Many Cubans are now using cryptocurrencies as an alternative means of exchange due to limitations imposed by US sanctions on the country’s traditional payment rails. Over 100,000 Cubans are reportedly using digital assets, largely thanks to mobile internet reaching the country just three years ago.
Cuba’s Crypto Economy
NBC News recently interviewed Nelson Rodriguez – a Cuban cafe owner who now accepts both Bitcoin and Ethereum for payments. He said he believes in the “philosophy” of crypto – often associated with free-market ideals, property rights, borderlessness, and censorship resistance.
Cuba, by contrast, is governed by a Communist Party, and citizens are unable to use internationally accepted debit and credit cards due to American sanctions. Paypal, Revolut, and Zelle are all banned in the region.
But not cryptocurrency: The Cuban central bank announced that it would begin issuing licenses to virtual asset service providers this month. Eight months prior, the Cuban President was reportedly examining the legalization of cryptocurrencies for payments.
As Rodriguez explained, digital currencies mean that payment service providers are no longer necessary for commerce, leaving their bans negligible.
The technology is groundbreaking for the region, given that international banks found dealing with it can be fined hundreds of millions of dollars. As such, even if the Cuban government has the money required for a trade, making payments is still an immense challenge.
Dr. Emily Morris, an Economist from University College London, said it’s hardly surprising to see the Cuban population turning to crypto. “If you can do transactions directly between two parties which don’t have to go through a bank, then that would be of interest,” she stated.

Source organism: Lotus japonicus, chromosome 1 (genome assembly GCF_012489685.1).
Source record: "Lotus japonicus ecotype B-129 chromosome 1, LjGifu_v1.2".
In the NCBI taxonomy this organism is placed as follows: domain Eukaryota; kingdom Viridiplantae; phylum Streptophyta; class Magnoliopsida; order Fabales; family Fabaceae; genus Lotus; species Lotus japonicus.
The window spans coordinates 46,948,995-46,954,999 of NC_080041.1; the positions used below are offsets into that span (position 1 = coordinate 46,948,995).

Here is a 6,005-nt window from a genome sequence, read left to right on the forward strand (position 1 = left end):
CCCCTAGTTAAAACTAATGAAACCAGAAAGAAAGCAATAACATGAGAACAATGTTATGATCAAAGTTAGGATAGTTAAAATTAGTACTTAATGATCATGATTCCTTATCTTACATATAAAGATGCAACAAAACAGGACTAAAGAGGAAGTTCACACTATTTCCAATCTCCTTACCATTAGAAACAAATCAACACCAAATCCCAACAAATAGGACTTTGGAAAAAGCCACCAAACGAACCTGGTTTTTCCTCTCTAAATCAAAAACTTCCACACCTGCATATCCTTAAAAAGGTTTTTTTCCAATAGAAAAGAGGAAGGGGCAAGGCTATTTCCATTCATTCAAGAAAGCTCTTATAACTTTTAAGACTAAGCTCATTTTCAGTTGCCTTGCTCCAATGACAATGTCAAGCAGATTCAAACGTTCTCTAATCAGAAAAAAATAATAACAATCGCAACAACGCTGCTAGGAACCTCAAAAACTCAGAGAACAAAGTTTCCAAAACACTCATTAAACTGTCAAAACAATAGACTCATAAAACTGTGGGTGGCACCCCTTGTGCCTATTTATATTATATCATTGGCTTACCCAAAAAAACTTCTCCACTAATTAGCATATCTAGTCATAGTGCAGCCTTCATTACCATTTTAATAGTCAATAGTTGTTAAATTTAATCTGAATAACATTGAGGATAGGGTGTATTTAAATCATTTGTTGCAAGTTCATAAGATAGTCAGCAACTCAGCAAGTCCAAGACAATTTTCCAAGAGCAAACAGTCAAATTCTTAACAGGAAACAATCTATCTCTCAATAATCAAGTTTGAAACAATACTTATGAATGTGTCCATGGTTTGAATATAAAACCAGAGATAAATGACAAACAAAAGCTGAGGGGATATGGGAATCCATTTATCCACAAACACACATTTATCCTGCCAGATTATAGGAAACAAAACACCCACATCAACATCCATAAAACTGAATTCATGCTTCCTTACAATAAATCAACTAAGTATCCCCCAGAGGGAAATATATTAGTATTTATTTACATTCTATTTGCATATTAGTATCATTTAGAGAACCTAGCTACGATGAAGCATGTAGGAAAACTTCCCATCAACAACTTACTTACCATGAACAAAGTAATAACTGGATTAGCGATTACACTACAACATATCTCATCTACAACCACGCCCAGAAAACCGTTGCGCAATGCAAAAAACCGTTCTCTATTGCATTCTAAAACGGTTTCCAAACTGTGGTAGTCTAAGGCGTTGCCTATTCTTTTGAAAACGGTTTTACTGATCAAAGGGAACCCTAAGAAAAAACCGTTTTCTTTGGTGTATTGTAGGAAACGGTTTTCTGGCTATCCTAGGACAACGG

NBC also interviewed Ernesto Cisneros, a Cuban musician who turned to NFTs after his business fell apart due to Covid 19 pandemic restrictions. He now stores his music, videos, and photos on-chain and sells them online for money.
A Killer of Sanctions?
Cryptocurrency’s role in bypassing sanctions has been examined thoroughly by governments ever since the US sanctioned Russia in February. Though small Cuban coffee shops may be able to work around these restrictions using crypto, Chainalysis claims that this isn’t viable for alternative national governments.
Binance CEO Changpeng Zhao has also stated that using crypto for sanctions is a myth. “Crypto is too traceable,” he said. “The governments around the world are increasingly very good at tracking crypto transactions.”
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